Never Have To Beg

“Remember, Daddy: you promised me a Freeze!”

That was what my daughter said to me this afternoon.  We were pulling into Taco Bell, our traditional Saturday lunch spot.  She had missed out on a chance to get a Yoo-Hoo earlier, so I compensated by promising her a Freeze at the Bell.

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A couple hours later, we were there and she was reminding me of my earlier promise.  And reminding me.  And reminding me.

After the third reminder, which came less than 30 seconds after the first, I realized that I was experiencing one of those proverbial “teaching moments”, and I determined to seize it.

“Listen to me, hun,” I said as we stood in the Bell parking lot, taking both her hands in mine and keeping my voice as even as possible so she would understand I was intense but not angry, “I do remember my promise to you.  And even if I didn’t, I would only need a small reminder.  You don’t ever have to beg me for anything.  I am happy to give you anything you need.”

That (more or less; I think I was a little more eloquent at the time) was what I said to her in that instant.  And I did so not because I wanted her to know something about me.  I did so because I wanted her to know something about God.  I wanted her to realize that she doesn’t have to beg God for anything, doesn’t have to plead with God for anything, doesn’t have to beseech God for anything, doesn’t need to bang on the door of Heaven for anything, doesn’t need to be anxious for anything or afraid she won’t get something.  She doesn’t need to do that because God, like me but to an infinitely greater degree, is happy to give her what she needs.

This is something I have recently begun to realize.  I’ve been routinely praying to God for twenty-five years, a quarter of a century.  I’ve been sporadically praying to God longer than that.  And for most of those years, my prayers have had a desperation to them.  I have pleaded with God, tried to bargain with God, persuade God, reason with God, make my point, etc. ad infinitum.  It suddenly dawned on my sometime this year, though, that all this is unnecessary.  If God is good (which the Bible repeatedly says His is and which nature strongly suggests), He will simply supply these things.  He will supply them not because I have successfully begged them out of Him.  No, He will supply them because He is a supplier.

Now I know you might question this a little.  After all, doesn’t the Scripture talk about “wrestling in prayer”?  Yes, it certainly does.  Paul uses that phrase in Colossians 4, and Jacob demonstrates the idea in Genesis 32.

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Paul doesn’t say what Epaphras was wrestling in his prayers, though.  It may well be that he wasn’t wrestling with God (which is how I imagine many interpret this verse) but rather with those spiritual forces who oppose the will of God.  And, yes, Jacob wrestled with God until he was blessed, but I’m not sure the Scripture says that his wrestling was what really got him blessed.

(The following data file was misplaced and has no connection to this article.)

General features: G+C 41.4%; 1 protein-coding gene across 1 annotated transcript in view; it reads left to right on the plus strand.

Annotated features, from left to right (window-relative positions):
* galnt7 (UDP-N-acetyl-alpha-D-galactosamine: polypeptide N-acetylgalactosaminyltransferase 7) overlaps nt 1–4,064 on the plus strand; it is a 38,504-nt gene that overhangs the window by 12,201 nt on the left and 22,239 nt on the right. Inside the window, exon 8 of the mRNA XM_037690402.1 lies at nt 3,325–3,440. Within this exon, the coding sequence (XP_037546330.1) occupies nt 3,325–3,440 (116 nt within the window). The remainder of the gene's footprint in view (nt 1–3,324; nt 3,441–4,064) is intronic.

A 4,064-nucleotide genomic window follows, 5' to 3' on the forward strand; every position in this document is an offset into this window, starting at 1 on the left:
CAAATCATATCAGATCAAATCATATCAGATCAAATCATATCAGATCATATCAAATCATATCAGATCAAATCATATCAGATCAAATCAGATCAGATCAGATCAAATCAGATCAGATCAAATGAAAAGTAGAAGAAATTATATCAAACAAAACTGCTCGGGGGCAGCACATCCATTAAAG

No, I think God gives because God is a giver.  I think God gives apart from begging and desperation.  I think God is exactly like the father in Luke 15 who told his eldest son:

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That son didn’t need to beg.  He did need to ask (which is how families work but apparently not what he was doing).  But he didn’t need to beg.  He didn’t need to get desperate or fear.  My daughter doesn’t, either.  Nor do we.

40 Hours of Prayer

I am part of a interdenominational church group called Church Without Shoes.  Every year, this group starts Holy Week with a forty-hour period of prayer.  We call this period “40 Hours of Prayer”.  Pretty straightforward, right?  The prayer is hosted at a church called Sanctuary Ministries, a church that is centered on worship, prayer, prophecy, and artistic expression.  This church has really put their talents into this forty-hour prayer period.  They divided the period into 40 1-hour segments, each led by a different pastor (I did two periods this morning as the pastor scheduled to take over for me couldn’t make it).  They further divided this hour into stations based on Jesus’ teachings in John 13-17.  I wanted to share these stations with you, so I took some pictures.  Here they are:

20180326_085651This is the first station.  I and the people I led repented here and reminded ourselves of God’s promise of forgiveness.

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This is the entry to the prayer room.  It is designed to replicate the door to a Jewish household on the night of Passover.  You can see the blood above the door (not real, of course).  The idea is that we were interceding for our valley (our area is a valley, and we pastors often speak of it in that way).  We were asking for the destroyer to pass over our valley and God’s blessings to flow in.

20180326_084204The first station.  We read Jesus’ “new command” to love one another.  We thought about someone who needed His love, wrote their name on a card, and asked Him to fill us with His love for them.